CT Speaks: Should College Athletes be Paid?

Strutting onto the field before the game, the varsity football players look determined - jaws set and eyes focused. Many high school players dream of an opportunity to play Division 1 in college, but how will this new idea shift the process? 
Photo by Thomas Wynne

Strutting onto the field before the game, the varsity football players look determined - jaws set and eyes focused. Many high school players dream of an opportunity to play Division 1 in college, but how will this new idea shift the process? Photo by Thomas Wynne

Laura Slater, Website Editor

In the age of growing technology, hype, and prestige surrounding college athletics, especially Division 1 football and basketball, the question of salary has come to the front lines. Some believe that the upper-level athletes deserve to be paid the way professional athletes are, while others disagree. Many questions still remain about the logistics of a ‘salary’ for a college player, but the idea has been circulating in discussions across the country. Is it fair? Do they deserve it? These are just the tip of the iceberg for a much larger issue.

Plenty of our own athletes have strong opinions about the idea. “I don’t think college athletes should have salaries,” said girls cross country captain Soonhee Han (12). “They should be focusing on college and their education. I think that with the extra money, athletes can become distracted,” she added. On the surface, the question of whether or not may seem straightforward, but it’s more complex than it seems. The advocates argue that the athletes are putting their bodies on the line to perform for their college, which is worthy of payment, or that when the college or university uses the athlete in marketing tools it should be required that they are paid. Yet others argue that it is a matter of skill – if the athletes perform at that level, it is salary worthy. Some aren’t convinced.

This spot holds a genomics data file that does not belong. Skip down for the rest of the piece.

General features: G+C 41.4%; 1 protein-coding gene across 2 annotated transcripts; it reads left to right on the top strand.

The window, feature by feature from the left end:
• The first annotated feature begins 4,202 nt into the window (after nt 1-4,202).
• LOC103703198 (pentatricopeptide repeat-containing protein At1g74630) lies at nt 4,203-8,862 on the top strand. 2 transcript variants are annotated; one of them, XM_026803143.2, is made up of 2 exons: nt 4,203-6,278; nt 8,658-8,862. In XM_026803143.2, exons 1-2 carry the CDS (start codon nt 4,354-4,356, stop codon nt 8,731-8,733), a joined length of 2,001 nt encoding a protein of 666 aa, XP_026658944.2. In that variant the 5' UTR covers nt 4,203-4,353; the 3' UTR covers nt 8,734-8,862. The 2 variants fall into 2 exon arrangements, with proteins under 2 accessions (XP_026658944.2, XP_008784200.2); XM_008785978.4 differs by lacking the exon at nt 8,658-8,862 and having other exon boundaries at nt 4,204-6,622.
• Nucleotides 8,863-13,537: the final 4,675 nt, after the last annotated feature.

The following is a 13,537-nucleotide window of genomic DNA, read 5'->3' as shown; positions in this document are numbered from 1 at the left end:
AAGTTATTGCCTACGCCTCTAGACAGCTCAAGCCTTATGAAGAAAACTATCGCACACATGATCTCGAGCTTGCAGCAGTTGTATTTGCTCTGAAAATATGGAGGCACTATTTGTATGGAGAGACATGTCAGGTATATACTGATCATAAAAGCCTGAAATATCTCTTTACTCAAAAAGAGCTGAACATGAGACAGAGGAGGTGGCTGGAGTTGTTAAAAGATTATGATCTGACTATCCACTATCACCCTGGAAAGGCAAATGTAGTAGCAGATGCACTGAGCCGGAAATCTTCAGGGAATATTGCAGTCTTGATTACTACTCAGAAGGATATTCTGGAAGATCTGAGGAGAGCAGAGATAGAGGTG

“I think it’s a bit ridiculous,” said boys cross country captain Bryson Sutterby (12). “I understand where you are coming from but if you really want money for your name being used work hard to get to that next level in the NFL. You aren’t there at college just to get paid…you are there for school,” Sutterby added.

Not all of the athletes in the community share Sutterby and Han’s view, however. “If a college athlete’s name is going to be used in the same way as a professional player’s then why not pay them at least half of the professional salary,” varsity football player Donovan Swift (12) said. “I think college athletes work just as hard if not harder,” said Swift. The idea that sports should take the place of a job for the college students who play at that level only further complicates the issue and the fairness of payment.

There are two sides to every coin, and it seems the answer to this question won’t be coming anytime soon. For now, it is simply an idea, and whether it is put into action in the near future still remains to be seen.

Do you think college athletes should be paid?

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